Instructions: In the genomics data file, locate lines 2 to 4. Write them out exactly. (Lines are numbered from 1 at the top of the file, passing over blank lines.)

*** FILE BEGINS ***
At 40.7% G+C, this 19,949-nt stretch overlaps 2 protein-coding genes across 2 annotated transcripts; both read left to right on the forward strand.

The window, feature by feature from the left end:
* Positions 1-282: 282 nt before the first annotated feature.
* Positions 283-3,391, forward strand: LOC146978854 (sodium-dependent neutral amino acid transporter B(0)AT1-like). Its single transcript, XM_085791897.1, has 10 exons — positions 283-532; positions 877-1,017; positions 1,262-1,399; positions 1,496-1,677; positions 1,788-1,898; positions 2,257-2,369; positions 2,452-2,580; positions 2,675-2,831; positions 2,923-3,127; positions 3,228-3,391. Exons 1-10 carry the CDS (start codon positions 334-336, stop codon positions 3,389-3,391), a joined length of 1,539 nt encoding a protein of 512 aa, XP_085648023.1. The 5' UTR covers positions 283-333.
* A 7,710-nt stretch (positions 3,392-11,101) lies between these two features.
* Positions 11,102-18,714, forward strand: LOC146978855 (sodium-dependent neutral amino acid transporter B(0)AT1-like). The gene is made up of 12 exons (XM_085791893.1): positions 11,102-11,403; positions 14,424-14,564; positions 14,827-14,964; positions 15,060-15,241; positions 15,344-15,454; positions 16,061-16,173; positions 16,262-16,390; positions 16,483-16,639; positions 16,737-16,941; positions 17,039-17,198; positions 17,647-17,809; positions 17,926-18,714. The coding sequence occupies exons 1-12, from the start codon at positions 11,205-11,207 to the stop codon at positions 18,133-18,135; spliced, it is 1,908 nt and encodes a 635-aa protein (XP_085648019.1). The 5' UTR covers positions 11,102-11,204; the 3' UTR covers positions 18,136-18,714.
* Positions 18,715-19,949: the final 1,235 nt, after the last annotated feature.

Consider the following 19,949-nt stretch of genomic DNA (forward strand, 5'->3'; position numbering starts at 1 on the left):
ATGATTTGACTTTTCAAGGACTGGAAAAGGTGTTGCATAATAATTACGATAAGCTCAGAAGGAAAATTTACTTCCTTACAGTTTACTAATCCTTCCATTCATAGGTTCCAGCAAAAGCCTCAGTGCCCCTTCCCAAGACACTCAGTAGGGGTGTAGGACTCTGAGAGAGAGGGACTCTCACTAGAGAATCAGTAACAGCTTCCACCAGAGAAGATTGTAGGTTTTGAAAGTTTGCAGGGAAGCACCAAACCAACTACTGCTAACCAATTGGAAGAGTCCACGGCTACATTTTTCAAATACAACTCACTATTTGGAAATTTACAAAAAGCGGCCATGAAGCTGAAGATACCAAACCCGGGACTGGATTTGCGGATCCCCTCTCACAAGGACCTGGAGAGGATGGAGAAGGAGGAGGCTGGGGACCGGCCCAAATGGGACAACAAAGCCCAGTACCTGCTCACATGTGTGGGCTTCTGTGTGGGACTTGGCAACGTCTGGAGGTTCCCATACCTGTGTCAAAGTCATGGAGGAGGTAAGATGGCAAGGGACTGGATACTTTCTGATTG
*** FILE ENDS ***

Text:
The window, feature by feature from the left end:
* Positions 1-282: 282 nt before the first annotated feature.
* Positions 283-3,391, forward strand: LOC146978854 (sodium-dependent neutral amino acid transporter B(0)AT1-like). Its single transcript, XM_085791897.1, has 10 exons — positions 283-532; positions 877-1,017; positions 1,262-1,399; positions 1,496-1,677; positions 1,788-1,898; positions 2,257-2,369; positions 2,452-2,580; positions 2,675-2,831; positions 2,923-3,127; positions 3,228-3,391. Exons 1-10 carry the CDS (start codon positions 334-336, stop codon positions 3,389-3,391), a joined length of 1,539 nt encoding a protein of 512 aa, XP_085648023.1. The 5' UTR covers positions 283-333.